‘But joint tenants may contract with each other concerning the exclusive possession and division of income from the property and this will not necessarily terminate the joint tenancy. [Citations.] And a lease by one joint tenant for a term of years will not effect a complete severance of the tenancy. [Citations.] As stated by text writers, when one of two joint tenants in fee simple makes a conveyance of his interest for life, upon the termination of the life interest, the joint tenancy, as it originally existed, revives. [Citations.] Applying these principles to the facts shown by the present record, and excluding from consideration the parol evidence received for the purpose of explaining the intention of the parties in executing the deed, the release of the life estate in favor of Mrs. Rowley did not terminate the joint tenancy for the purposes of survivorship.’ Also, see, Fish v. Security-First Nat. Bank, 31 Cal.2d 378, 387–388, 189 P.2d 10; annotation: 129 A.L.R. 813; ‘Joint Tenancy’ by Albert M. Cross, 19 Los Angeles Bar Bulletin, 389.

The property settlement agreement neither enlarged nor diminished the title then held by the parties. There was no evidence of any agreement between defendant and the decedent to terminate the joint tenancy. There is no language in the agreement indicating the parties thereto intended to destroy the existing joint tenancy. Joint tenancy is a joint interest owned by two or more persons in equal shares. Civ.Code, § 683. The cotenants have equal interests among themselves. Wallace v. Riley, 23 Cal.App.2d 669, 676, 74 P.2d 800. The principal and distinguishing incident of joint tenancy is the right of survivorship. 13 Cal.Jur.2d 301, § 16. The language in the agreement that the property ‘is owned an undivided one-half interest thereof by the wife, and an undivided one-half interest thereof by the husband’ is merely a statement that the parties owned the property in equal shares. It is not inconsistent with a joint tenancy. Each party could at that time have conveyed an undivided half interest. The only grant in the instrument is that if either owns less than a half interest the party owning more than a half interest grants unto the other enough to make it a half interest. Since the parties owned the property in equal shares, this language was surplusage. No interest was conveyed by the agreement. The agreement is clear that the parties did not intend to terminate the joint tenancy. Uncontradicted evidence introduced by plaintiff supports this conclusion.1 See, In re Rauer's Collection Co., 87 Cal.App.2d 248, 257–258, 196 P.2d 803. The provision ‘that he shall not sell or convey his interest in said real property or rent or sublet the said premises, or any portion thereof, or encumber or otherwise transfer said property’ manifestly indicates an intent not to terminate the joint tenancy but to preserve it. It was the evident intent of the parties to provide living quarters for the decedent during his lifetime without affecting the title to the property in the event of the death of one of the joint tenants. Gillette v. Nicolls, 121 Cal.App.2d 185, 189, 262 P.2d 856.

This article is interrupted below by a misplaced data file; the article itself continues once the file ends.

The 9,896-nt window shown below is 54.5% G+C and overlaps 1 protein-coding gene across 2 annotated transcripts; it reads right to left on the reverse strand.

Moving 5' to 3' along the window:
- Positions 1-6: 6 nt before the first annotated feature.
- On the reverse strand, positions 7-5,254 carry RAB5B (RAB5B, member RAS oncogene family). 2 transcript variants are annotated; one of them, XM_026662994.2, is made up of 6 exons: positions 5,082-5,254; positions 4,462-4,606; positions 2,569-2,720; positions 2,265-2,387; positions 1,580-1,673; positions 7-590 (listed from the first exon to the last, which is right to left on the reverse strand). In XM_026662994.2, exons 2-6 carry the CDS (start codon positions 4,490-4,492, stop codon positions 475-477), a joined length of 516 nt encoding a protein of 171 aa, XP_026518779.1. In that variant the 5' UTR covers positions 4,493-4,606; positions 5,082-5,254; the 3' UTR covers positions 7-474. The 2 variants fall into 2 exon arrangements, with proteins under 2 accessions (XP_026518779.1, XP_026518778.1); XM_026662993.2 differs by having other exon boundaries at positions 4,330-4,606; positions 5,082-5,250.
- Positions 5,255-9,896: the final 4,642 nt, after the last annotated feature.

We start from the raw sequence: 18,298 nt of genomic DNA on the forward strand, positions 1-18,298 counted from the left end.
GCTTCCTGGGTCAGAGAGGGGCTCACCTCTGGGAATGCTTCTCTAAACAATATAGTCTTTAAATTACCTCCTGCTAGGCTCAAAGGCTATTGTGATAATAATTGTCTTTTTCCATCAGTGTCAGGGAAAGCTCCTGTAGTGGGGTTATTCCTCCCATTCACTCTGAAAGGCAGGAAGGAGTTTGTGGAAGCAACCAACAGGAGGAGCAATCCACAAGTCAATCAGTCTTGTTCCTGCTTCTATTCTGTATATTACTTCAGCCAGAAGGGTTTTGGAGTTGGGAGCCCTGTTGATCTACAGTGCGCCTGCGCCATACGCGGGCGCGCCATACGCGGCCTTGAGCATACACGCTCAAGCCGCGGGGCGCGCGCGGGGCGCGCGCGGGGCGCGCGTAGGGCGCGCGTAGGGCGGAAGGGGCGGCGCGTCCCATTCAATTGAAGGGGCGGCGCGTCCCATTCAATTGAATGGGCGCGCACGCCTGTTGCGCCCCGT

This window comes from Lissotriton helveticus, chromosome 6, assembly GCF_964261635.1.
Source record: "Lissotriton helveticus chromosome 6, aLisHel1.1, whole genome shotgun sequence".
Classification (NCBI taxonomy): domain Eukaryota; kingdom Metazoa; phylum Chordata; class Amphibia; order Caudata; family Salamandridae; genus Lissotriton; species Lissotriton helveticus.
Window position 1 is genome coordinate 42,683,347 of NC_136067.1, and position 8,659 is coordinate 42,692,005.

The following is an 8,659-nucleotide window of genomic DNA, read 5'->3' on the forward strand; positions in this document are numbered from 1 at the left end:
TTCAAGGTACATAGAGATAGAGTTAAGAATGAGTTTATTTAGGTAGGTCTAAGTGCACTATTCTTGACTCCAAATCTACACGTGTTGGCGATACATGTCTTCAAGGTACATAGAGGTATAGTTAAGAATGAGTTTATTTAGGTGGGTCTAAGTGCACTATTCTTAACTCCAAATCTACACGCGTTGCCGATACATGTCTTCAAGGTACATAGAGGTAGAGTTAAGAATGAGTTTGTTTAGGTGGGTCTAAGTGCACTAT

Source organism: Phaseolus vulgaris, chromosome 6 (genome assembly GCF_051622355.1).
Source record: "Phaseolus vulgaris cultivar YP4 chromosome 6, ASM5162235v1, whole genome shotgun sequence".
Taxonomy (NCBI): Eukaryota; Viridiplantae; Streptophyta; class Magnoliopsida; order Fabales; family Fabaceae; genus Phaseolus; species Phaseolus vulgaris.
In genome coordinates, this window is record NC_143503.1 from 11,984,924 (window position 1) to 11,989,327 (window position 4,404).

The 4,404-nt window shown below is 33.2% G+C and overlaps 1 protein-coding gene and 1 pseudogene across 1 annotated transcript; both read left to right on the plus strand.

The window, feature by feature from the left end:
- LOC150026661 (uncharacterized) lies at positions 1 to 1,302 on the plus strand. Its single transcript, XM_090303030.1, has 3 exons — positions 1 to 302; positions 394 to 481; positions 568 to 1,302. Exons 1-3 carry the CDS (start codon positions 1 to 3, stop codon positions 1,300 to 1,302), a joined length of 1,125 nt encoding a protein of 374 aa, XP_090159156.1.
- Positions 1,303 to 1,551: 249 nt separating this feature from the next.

One of the essential unities of a joint tenancy is that of possession. Siberell v. Siberell, 214 Cal. 767, 771, 7 P.2d 1003. A cotenant of real property has a right to take possession of the whole, subject to the equal right of his companion in interest. 13 Cal.Jur.2d 310, § 23. The fact that defendant gave the decedent possession of the property until his death did not destroy the joint tenancy. Cf., Edwards v. Edwards, 90 Cal.App.2d 33, 43, 202 P.2d 589. Possession by one joint tenant is possession by all. ‘Ordinarily, one joint tenant out of possession cannot recover exclusive possession of the joint property from his cotenant. Jamison v. Graham, 57 Ill. 94. He can only recover the right to be let into joint possession of the property with his cotenant.’ Swartzbaugh v. Sampson, 11 Cal.App.2d 451, 454, 54 P.2d 73, 75. What the parties agreed to was simply this: defendant gave up her right to be let into joint possession and gave the decedent exclusive possession for his life in consideration of which he gave up his right to convey his interest, agreed at his sole expense to keep the property in good repair, fully insured, and pay all taxes, liens, and assessments; in other words, he gave up his right to terminate the joint tenancy during his life. The parties did not terminate the right of survivorship.

The appeal from the order denying a new trial is dismissed; the judgment is reversed.

FOOTNOTES

1.  Defendant testified: ‘Q. By Mr. Hahn [attorney for plaintiff]: This is your handwriting here, is it not? A. Yes, that is. ‘Q. You gave him that at the time when you told him he could stay there the rest of his life? A. Yes. ‘Q. By that, you meant he could stay there and have exclusive possession of it as long as he lived, is that correct? A. I told him he could live there as long as he lived and I expected that if anything happened to either one of us—— ‘Mr. Hahn: I will introduce this as Plaintiff's next—— A.—that it would belong to the other person.’

VALLEÉ, Justice.

SHINN, P. J., and PARKER WOOD, J., concur.